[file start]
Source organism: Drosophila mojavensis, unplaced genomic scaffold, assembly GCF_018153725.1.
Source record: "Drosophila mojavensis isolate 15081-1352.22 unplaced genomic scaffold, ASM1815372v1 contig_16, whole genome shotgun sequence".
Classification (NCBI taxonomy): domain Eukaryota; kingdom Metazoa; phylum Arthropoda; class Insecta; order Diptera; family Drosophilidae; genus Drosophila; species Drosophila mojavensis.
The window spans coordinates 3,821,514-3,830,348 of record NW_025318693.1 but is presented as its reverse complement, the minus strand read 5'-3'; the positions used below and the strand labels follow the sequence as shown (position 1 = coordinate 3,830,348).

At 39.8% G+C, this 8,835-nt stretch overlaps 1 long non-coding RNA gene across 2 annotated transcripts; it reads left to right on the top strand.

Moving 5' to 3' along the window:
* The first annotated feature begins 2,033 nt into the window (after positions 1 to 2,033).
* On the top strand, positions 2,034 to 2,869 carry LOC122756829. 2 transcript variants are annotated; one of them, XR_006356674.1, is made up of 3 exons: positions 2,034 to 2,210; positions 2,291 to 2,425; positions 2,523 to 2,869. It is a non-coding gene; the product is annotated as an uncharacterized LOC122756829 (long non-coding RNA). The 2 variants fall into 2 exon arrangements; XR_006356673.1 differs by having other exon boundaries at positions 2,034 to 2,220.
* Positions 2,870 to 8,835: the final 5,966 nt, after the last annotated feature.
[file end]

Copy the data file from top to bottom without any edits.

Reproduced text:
Source organism: Drosophila mojavensis, unplaced genomic scaffold, assembly GCF_018153725.1.
Source record: "Drosophila mojavensis isolate 15081-1352.22 unplaced genomic scaffold, ASM1815372v1 contig_16, whole genome shotgun sequence".
Classification (NCBI taxonomy): domain Eukaryota; kingdom Metazoa; phylum Arthropoda; class Insecta; order Diptera; family Drosophilidae; genus Drosophila; species Drosophila mojavensis.
The window spans coordinates 3,821,514-3,830,348 of record NW_025318693.1 but is presented as its reverse complement, the minus strand read 5'-3'; the positions used below and the strand labels follow the sequence as shown (position 1 = coordinate 3,830,348).

At 39.8% G+C, this 8,835-nt stretch overlaps 1 long non-coding RNA gene across 2 annotated transcripts; it reads left to right on the top strand.

Moving 5' to 3' along the window:
* The first annotated feature begins 2,033 nt into the window (after positions 1 to 2,033).
* On the top strand, positions 2,034 to 2,869 carry LOC122756829. 2 transcript variants are annotated; one of them, XR_006356674.1, is made up of 3 exons: positions 2,034 to 2,210; positions 2,291 to 2,425; positions 2,523 to 2,869. It is a non-coding gene; the product is annotated as an uncharacterized LOC122756829 (long non-coding RNA). The 2 variants fall into 2 exon arrangements; XR_006356673.1 differs by having other exon boundaries at positions 2,034 to 2,220.
* Positions 2,870 to 8,835: the final 5,966 nt, after the last annotated feature.